He points out that an especially attractive aspect of an Indian health career is the ease of transfer among the facilities. “Since your initial commitment to a specific site is two years, at the most, you can apply to relocate to another facility later on, if you wish.”

CAPT Blahut adds, “It’s not uncommon for career dentists to stick around and get a true feel for the location, the facility and all that the program has to offer.”

Do Your Homework

If you are serious about applying for a position at a rural facility, CAPT Blahut recommends that you begin your quest with a frank self-assessment. Do you thrive on challenges and new experiences? Does small-town life with an unhurried pace appeal to you? Would you like living far from a major city, in a smaller town or in wide-open spaces? Do you enjoy outdoor activities?

“Keep in mind, each site is different,” CAPT Blahut warns. “Carefully investigate every opening to be sure you’re a good match for the facility and the region and the job meets your personal needs.”

He suggests you also learn as much as you can about basic conditions at the facility you’re considering, such as the cost of living, available shopping, types of housing and infrastructure (telephone service, utilities, nearby airports). If you have a family, investigate the local schools. Are there employment opportunities for your partner or spouse? Are there activities your loved ones would enjoy?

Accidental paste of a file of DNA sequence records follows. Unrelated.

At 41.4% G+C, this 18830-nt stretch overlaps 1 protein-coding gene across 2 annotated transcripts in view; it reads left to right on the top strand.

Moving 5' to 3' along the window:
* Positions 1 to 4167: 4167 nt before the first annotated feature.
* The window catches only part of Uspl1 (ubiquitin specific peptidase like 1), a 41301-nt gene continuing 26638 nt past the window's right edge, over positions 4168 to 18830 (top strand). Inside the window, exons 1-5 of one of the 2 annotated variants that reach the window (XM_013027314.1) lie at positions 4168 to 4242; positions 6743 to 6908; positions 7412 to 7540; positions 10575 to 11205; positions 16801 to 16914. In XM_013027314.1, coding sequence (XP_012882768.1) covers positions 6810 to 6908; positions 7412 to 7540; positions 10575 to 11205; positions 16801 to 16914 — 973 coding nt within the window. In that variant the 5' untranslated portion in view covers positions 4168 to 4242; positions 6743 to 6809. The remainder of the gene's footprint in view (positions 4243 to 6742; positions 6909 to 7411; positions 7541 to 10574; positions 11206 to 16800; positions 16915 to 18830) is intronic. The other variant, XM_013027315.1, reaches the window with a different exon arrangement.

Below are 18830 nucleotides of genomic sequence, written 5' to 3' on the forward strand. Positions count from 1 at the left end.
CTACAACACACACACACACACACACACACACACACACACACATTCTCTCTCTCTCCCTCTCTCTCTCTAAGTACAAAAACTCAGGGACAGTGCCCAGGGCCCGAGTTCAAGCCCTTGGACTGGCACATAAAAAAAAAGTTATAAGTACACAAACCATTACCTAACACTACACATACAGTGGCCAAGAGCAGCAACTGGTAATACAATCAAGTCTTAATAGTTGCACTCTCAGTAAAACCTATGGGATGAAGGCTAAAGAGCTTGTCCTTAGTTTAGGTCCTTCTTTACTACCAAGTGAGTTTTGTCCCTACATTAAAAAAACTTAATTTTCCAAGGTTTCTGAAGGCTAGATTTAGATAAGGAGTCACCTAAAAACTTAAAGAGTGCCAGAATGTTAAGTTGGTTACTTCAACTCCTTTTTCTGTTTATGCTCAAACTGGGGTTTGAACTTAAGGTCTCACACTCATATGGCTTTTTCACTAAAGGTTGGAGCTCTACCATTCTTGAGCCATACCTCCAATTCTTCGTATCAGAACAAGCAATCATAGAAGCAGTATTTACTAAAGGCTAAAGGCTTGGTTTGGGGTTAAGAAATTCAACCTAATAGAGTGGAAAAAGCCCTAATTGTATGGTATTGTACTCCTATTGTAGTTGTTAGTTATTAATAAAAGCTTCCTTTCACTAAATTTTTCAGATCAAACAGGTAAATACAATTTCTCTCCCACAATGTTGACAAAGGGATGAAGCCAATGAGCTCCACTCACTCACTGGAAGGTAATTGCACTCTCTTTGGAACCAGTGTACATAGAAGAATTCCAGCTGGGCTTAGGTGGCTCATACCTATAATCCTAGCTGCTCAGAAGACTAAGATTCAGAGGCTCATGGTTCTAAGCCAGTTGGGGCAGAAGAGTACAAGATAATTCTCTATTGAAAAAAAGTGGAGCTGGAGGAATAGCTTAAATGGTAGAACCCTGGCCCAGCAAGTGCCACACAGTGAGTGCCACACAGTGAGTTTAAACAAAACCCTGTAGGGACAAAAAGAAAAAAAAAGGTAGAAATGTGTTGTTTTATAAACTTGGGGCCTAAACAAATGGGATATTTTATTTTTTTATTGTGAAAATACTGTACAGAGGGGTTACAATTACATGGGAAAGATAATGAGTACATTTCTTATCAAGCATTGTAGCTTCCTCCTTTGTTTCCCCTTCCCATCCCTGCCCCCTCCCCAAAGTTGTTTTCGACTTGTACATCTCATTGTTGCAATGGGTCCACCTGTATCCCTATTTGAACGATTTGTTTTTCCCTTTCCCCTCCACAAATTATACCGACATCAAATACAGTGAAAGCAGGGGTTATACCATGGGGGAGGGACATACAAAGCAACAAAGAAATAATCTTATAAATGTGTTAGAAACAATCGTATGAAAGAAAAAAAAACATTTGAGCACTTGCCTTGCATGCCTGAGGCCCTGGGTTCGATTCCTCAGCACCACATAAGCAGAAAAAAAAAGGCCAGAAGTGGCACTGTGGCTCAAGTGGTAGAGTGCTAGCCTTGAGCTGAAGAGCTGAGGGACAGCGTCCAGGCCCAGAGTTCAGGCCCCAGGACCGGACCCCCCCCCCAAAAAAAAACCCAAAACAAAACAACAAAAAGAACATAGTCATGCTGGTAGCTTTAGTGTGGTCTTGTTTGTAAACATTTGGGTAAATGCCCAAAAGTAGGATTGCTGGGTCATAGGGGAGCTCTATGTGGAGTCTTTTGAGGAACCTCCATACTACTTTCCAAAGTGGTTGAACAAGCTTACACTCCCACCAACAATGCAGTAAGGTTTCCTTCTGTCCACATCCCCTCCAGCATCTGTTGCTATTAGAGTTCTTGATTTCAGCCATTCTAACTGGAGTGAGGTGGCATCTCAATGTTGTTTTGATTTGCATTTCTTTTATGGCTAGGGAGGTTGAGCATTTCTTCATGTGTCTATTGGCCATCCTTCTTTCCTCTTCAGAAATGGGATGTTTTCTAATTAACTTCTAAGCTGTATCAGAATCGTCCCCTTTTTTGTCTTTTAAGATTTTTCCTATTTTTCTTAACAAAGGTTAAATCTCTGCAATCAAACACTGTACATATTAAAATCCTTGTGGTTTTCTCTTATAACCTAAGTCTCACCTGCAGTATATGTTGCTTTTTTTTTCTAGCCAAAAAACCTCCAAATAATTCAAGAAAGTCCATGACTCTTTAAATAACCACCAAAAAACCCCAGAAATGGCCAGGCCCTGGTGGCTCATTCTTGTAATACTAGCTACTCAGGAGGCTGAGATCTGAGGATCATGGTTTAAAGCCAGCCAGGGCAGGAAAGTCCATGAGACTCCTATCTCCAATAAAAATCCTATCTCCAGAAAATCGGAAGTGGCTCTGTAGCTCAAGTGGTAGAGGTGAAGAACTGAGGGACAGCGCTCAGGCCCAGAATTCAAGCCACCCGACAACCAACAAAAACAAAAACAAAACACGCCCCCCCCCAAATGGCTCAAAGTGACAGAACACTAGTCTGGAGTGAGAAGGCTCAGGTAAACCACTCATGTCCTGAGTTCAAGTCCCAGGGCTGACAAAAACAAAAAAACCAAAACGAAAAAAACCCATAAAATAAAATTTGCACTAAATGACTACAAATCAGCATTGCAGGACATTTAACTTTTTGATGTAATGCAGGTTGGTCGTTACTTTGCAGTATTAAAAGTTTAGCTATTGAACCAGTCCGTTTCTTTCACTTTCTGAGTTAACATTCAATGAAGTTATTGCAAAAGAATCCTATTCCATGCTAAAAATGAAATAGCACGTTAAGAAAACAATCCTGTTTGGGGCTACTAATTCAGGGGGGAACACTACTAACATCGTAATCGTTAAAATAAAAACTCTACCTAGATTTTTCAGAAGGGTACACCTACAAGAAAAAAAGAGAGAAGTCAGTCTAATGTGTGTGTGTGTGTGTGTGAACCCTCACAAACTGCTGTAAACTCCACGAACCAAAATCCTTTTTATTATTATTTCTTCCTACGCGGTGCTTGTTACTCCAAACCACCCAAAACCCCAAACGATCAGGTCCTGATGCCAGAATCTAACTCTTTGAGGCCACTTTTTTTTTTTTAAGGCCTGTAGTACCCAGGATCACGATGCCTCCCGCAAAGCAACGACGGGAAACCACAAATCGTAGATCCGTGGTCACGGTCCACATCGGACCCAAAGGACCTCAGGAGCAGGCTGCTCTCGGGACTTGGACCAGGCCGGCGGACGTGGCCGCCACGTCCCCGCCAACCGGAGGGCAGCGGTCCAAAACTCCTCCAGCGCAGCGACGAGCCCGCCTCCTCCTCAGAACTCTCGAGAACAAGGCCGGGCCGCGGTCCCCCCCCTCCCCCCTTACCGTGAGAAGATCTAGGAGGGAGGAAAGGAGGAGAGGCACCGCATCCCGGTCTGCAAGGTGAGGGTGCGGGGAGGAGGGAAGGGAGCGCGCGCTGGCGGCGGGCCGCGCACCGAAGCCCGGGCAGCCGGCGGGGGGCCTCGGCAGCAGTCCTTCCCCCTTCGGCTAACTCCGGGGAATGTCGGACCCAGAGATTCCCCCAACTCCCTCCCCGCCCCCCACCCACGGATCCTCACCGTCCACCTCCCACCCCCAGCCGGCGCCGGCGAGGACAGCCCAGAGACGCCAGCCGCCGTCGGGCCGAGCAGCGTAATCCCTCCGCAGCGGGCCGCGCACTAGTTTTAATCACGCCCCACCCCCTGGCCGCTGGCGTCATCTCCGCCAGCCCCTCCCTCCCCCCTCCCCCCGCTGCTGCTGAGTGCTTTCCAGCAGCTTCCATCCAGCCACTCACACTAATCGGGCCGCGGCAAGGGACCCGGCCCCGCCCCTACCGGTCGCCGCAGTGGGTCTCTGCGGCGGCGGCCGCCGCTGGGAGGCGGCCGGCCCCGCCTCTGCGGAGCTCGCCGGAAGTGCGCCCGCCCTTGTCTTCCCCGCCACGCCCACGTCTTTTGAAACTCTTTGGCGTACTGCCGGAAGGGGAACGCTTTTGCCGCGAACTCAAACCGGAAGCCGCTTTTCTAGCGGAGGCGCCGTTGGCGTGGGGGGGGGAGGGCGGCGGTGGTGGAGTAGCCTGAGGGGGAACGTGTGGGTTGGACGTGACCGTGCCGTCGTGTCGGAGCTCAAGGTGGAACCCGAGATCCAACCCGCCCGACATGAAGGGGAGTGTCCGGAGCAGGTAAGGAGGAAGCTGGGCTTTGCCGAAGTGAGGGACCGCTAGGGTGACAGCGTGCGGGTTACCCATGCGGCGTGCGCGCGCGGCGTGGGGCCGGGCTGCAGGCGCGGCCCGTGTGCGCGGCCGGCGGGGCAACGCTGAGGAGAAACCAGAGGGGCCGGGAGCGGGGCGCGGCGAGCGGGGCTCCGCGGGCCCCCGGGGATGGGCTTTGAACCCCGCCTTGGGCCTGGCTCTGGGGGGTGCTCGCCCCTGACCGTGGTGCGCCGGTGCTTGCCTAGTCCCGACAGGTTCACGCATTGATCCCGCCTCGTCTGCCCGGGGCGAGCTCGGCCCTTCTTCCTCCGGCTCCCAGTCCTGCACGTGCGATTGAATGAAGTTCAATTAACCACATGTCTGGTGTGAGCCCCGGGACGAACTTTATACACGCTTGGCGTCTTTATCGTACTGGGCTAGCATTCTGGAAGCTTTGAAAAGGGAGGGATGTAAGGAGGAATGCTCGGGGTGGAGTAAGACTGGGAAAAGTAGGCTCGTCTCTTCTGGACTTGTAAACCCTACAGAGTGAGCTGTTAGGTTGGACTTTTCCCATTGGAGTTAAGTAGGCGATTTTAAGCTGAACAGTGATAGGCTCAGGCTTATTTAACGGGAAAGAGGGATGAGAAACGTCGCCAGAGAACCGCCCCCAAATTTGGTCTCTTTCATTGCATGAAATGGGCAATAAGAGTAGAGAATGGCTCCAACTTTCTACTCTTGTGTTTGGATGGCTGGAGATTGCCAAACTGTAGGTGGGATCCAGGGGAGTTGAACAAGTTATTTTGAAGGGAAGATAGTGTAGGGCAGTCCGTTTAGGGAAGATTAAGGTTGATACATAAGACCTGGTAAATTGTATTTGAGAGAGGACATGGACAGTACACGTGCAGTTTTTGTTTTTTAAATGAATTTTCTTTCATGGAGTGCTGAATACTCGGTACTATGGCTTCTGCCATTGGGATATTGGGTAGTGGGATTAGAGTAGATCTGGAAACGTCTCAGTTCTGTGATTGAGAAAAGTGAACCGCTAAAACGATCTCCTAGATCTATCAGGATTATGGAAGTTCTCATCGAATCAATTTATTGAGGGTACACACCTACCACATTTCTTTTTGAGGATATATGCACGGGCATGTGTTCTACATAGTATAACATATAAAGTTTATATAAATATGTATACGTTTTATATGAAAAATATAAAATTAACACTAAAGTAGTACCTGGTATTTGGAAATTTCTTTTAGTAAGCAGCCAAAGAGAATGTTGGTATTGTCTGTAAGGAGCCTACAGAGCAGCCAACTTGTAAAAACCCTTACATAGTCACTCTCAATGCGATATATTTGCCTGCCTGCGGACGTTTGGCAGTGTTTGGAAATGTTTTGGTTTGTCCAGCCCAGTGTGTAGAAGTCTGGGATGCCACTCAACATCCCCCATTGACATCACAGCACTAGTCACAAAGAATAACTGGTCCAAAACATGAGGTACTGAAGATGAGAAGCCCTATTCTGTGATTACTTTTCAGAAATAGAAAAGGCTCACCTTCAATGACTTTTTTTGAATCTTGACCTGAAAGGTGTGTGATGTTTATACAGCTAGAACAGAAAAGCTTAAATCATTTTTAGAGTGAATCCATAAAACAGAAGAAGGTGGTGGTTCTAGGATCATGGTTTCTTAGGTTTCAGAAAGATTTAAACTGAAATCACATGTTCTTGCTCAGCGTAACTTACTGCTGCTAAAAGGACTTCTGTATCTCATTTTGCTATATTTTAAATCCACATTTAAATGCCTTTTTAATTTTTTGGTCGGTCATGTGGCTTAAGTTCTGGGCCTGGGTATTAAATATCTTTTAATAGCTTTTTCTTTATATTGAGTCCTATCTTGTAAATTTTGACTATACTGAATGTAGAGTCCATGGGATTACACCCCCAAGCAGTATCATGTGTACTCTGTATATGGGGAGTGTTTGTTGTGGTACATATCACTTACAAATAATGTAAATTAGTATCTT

“Our best-prepared candidates are people who have made an effort to learn as much as possible before accepting a position,” CAPT Blahut says. “Most have done extensive research about what the job entails, the characteristics of the facility where the job is available, the region where it is located, and the heritage and traditions of the local Native American population. They may have taken part in externships or contacted the Chief Dental Officer or other clinic personnel at a site to ask for more information. Many candidates arrange to visit the facility they are interested in to get a feel for the patient population and working conditions, meet the staff and find out about living arrangements before accepting a position.”

Adapt to Your Surroundings

Even with the best preparation, new arrivals may discover that their assignments involve circumstances they had not anticipated. Dealing with these unexpected situations often promotes personal and professional growth.

“The most successful Indian health clinicians are people who are energized by challenges,” says CAPT Blahut. “They find ways to interact with their new communities and to enjoy the professional, recreational and personal opportunities their new assignments offer them. By making an effort to fit in, they experience the rewards of involving themselves in the life of the local community and get to know their neighbors, patients and colleagues.

“If this sounds appealing to you,” he adds, “You may be a perfect candidate for an Indian health dental position.”